Thursday, January 8, 2015

Ecuador High Altitude Expedition Jan 2-11, 2015 Dispatch #3

Cayambe/Cotopaxi Jan 2-11, 2015 Dispatch #3

Guide: Romel Sandoval
Climbers:  Rod N. and Tommy N.

January 8, 2015

Rob called at about 7 p.m. Ecuador time with the following report:
“We had an excellent climb on Cayambe today,  but high winds kept us from going all the way to the summit.  We had a good climb, but the wind was something! ‘

We reached 17,300 and decided to head down.  This system is blowing in from the Amazon.  It’s not real cold but the winds are sustained.  Yesterday it was foggy most of the day which Romel says is very unusual, and it gradually got windier as we moved into evening.  When we woke up at midnight to have breakfast and leave for the ascent, it was blowing at least 60 mph, and the hut hut was bending under the force.  

We decided it was definitely a no go at that point and went back to sleep (it was only sort of a sleep to be honest!)

It snowed a little in the night, but that was no big deal.  We left the hut at 5 am and the winds had dropped to 30 to 40 mph.  That’s still a lot of wind, but we had the gear for it and stayed plenty warm.

We decided to head up to the glacier and see how we felt.  We felt fine when we got there, so we kept going.

I would say we climbed for 3 hours or a little more and had a pretty good pace.  The winds were a little calmer the higher we went, which was surprising, but because of greater exposure up high, we knew we would be back in high winds and that it would soon be brutal.  So at 17,300 feet more or less, we decided to take a break and then head back down.

It was pretty exciting to be out there in the wind and still feel totally in control and be warm enough.  The views were good too.  Sometimes the mountain was obscured, but at other times we saw a lot.  It’s a beautiful mountain, that’s for sure.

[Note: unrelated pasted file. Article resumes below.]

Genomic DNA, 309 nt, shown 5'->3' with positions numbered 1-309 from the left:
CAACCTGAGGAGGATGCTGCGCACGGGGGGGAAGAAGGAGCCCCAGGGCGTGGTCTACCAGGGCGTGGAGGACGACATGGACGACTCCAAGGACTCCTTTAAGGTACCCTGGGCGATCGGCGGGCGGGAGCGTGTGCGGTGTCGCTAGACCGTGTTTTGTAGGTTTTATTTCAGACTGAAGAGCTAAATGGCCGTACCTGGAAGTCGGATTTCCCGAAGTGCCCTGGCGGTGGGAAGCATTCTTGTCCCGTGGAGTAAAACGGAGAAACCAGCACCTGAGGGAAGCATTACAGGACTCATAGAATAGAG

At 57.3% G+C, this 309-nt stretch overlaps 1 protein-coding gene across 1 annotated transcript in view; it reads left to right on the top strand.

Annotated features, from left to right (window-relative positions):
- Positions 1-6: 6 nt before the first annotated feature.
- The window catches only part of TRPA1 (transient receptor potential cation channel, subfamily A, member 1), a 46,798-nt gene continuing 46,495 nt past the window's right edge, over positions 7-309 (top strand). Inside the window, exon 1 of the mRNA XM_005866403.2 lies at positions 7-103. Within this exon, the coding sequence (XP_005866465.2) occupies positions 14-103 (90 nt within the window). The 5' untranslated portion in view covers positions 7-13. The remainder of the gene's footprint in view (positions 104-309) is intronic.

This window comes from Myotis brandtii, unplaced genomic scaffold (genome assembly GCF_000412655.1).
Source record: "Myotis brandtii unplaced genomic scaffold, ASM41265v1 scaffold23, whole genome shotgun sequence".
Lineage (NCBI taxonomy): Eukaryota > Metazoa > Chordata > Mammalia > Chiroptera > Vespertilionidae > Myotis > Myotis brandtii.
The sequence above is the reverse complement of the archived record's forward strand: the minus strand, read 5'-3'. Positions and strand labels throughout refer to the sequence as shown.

We remembered Director Dunham’s final trip letter before we left where he mentioned that in the face of unforeseen challenges, “maintaining a spirit of flexibility and adaptability are the shortest routes to having a good time.” we did exactly that.  We said, “OK, this is one of those unforeseen challenges!”  and we successfully maintained our flexibility and we adapted!  We realized vividly how huge the scale of nature’s forces are and how small we are.  It had its brutal aspect, but we had a good time being out there dealing with it and getting as high as we did.

I have to add, Romel is quite the cook.  Our cabin food here has been very enjoyable!  I could east his food all the time.

Last night we had Romel’s mushroom soup, homemade mac and cheese, tofu sausage (my son is a vegetarian and he loved them), and peaches for desert.  Oh, those were goooood peaches!

Oh yes, and we had maple syrup on our morning pancakes yesterday.  Wow.  First class.

So we’re at hacienda Guachala about ready to have dinner.  We just ordered.  Tommy is having trout, potatoes, and salad, and I am having filet mignon.  Oh yes I am!

Tomorrow we heading to Cayambe town then to the lodge El Porvenir  for a little R & R.  Should be good.”

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